Britain has a love-hate relationship with snow. Black ice vs Snowmen! When the tiniest flakes of it appears, all work comes to a standstill as Britain collectively gathers round the window shouting “snow snow!”, but as soon as a couple of inches build up, it becomes a case of (to paraphrase the press) ‘Misery and turmoil as snow brings Britain to a standstill!’. It seems we like the idea of snow a lot more than the reality, but perhaps it is more apt to say that we love the vivid beauty and extremity of snow, but only when we’re prepared for it!

We can certainly vouch for that here at Charity Challenge, as our new ‘Snow and Ice’ challenge range has proved a great hit! This range includes the Dog Sledding Challenge and the Pyrenees Snow Shoe Challenge, along with the extreme North Pole and South Pole Challenges. There’s something particularly special about these challenges, with the their calm yet vivid landscapes and harsh unfamiliar environments, they really take you out of your comfort zone, and are both mentally and physically challenging! But for the same reason, these challenges are that much more exhilarating and rewarding, and making it through one of these challenges is an unrivalled and unforgettable experience!

To learn more about all these challenges and to keep up to date on all our challenge news, subscribe to this blog by clicking on the orange RSS button, you can also enter your email address into the adjacent box to subscribe to our mailing list.

Snowshoeing in the Pyrenees with Charity Challenge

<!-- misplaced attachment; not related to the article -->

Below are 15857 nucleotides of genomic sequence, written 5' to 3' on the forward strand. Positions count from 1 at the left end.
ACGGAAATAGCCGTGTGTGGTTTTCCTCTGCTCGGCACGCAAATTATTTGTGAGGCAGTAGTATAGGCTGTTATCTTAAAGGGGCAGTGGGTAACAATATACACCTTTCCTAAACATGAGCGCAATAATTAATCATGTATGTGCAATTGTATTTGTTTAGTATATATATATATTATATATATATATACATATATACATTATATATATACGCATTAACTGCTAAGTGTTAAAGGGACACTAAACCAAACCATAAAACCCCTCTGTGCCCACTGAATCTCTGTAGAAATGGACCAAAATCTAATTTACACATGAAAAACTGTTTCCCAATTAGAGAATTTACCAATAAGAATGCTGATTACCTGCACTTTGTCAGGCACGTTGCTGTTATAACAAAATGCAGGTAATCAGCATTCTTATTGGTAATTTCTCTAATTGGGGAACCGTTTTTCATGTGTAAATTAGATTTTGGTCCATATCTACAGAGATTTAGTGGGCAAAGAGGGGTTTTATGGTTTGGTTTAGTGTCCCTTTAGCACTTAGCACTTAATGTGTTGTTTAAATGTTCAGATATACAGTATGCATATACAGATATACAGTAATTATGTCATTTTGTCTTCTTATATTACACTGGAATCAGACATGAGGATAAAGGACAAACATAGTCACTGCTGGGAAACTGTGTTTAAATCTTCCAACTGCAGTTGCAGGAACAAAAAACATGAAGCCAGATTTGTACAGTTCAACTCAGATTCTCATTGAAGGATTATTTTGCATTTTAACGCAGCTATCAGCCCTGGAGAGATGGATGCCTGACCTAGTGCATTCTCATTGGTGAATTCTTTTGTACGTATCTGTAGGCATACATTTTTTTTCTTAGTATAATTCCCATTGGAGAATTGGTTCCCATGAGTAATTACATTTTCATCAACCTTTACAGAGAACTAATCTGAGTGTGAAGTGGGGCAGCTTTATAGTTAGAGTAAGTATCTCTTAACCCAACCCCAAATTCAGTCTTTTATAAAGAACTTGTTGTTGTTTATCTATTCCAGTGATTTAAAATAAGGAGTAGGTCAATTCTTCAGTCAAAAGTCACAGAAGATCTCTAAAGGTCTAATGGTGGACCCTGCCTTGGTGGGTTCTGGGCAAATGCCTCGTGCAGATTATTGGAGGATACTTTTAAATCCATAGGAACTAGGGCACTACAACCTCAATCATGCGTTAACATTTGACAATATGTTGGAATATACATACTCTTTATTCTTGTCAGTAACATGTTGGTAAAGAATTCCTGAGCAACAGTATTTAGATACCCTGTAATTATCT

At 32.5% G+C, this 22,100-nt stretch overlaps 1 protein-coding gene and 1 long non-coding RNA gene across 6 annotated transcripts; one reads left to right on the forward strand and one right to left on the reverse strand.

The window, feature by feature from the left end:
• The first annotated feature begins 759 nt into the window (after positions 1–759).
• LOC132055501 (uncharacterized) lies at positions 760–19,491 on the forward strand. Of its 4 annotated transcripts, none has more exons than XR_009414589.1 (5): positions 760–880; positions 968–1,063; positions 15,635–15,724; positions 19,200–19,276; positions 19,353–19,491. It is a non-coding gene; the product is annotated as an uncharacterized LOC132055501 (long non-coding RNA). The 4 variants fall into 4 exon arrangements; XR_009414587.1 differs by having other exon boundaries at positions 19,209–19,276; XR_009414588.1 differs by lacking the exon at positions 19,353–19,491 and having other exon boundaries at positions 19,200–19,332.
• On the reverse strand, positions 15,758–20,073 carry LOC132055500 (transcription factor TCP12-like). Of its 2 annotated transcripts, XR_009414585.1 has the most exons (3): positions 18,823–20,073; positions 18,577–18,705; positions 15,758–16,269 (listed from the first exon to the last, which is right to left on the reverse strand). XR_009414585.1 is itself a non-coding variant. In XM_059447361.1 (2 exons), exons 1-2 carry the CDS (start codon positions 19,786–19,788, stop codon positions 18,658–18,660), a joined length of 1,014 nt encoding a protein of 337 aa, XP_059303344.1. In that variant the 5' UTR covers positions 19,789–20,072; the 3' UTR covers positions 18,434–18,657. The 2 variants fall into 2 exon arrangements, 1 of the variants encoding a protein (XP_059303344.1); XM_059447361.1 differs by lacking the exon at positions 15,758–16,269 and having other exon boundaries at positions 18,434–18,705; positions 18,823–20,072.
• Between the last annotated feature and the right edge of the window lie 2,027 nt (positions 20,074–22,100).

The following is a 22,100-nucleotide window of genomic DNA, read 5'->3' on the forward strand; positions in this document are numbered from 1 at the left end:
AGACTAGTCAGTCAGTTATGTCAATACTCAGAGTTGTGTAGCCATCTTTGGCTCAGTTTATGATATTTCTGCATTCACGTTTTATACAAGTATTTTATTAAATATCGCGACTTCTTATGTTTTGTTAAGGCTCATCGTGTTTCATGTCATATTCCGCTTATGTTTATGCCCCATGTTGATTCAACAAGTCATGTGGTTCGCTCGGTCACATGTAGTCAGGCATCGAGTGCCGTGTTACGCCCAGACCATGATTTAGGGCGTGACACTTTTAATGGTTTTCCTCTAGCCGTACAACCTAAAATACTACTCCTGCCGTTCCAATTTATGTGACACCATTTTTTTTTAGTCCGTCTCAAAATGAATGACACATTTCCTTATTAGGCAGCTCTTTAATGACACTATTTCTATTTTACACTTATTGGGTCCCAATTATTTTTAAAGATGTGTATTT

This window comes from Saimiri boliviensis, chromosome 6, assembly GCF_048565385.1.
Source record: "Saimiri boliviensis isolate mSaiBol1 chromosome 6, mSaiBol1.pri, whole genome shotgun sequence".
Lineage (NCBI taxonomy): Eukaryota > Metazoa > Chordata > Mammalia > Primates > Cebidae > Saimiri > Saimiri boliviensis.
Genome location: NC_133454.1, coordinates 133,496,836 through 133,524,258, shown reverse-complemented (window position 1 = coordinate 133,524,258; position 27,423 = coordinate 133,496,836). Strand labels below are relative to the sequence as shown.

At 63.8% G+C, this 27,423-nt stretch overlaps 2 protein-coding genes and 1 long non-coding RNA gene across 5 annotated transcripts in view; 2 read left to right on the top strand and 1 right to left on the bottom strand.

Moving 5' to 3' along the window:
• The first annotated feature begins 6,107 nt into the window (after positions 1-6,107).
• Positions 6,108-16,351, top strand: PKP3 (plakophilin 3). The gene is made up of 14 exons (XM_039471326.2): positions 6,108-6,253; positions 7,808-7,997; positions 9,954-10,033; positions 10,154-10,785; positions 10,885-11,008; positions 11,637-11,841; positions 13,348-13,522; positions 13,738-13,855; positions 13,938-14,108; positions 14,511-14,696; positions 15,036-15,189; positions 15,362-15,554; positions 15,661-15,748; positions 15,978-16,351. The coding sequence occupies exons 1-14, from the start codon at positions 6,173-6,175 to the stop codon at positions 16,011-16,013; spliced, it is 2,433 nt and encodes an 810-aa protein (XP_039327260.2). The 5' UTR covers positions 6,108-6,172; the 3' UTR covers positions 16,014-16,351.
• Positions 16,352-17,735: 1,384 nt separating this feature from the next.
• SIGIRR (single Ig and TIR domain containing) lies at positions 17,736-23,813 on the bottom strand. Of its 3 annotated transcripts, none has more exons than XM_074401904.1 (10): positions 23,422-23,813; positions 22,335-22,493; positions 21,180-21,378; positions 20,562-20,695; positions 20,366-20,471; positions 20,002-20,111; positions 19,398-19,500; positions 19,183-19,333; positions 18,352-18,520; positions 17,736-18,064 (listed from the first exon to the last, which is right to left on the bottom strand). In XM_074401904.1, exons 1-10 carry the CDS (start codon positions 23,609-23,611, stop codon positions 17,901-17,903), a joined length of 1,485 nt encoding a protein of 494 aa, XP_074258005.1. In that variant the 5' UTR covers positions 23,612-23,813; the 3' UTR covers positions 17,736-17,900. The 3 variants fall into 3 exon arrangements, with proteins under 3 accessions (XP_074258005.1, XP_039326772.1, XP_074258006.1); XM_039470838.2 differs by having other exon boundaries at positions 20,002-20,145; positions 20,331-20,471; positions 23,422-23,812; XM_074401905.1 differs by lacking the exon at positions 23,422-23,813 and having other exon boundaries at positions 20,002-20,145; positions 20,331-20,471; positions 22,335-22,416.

An exciting prospect for 2013! Charity Challenge will be working with partner and team leader Kevin Albin in creating the ‘Pyrenees Snow Shoe Challenge’. A brand new and daring snowshoeing expedition!

Kevin has put a lot of work into this challenge, and is really looking forward to seeing how people take to snow-shoeing and the panoramic Pyrenees!

‘We chose this location because the Pyrenees tends to be less commercial, with stunningly beautiful scenery and amazing wildlife, which can often be seen as there are less people here than places such as the Alps. Where we operate, the area around Bagnees de Luchon, is ideal as it has good snowshoeing terrority and easy access into Spain

The expedition will be a three-day route in the high mountains of the Aiguestortes National Park, with accomodation in mountain huts. There will be a day of preparation before we leave where we shall learn about snowshoeing, the winter environment and avalanche assessments (which include training in the use of avalanche transceivers).

The area is remote and we shall be supporting each other while walking over frozen lakes and crossing high mountain cols. The area is also exceptional. There are few words that will describe the experience of being in these mountains with your companions, your snowshoes and your life in the rucksack on your back. That is until we make the mountain hut where we can count on some fine, filling meals and a warm bunk to sleep in. Then it’s out again the next day to experience the very best that Nature has to offer.

This trip is not for the faint hearted but equally if you are a reasonable summer walker with the keenness to push yourself a little with the duration of the day and some basic living conditions, then the rewards will be exceptional! And it’s not all hard work, you’ll be staying in a luxury Chambres d’hote for the first and last night, Le Chalet Chapeau Bleu, with fine cuisine and comfy beds. This is also the location for the amazing celebration meal at the end of the challenge!

The motivation for putting yourself through such a challenge? Raising money for causes you feel passionate about!”

To learn more about the ‘Pyrenees Snow Shoe Challenge’ and maybe even book your place, click here! To keep up to date on all our challenge news, subscribe to this blog by clicking on the orange RSS button, you can also enter your email address into the adjacent box to subscribe to our mailing list.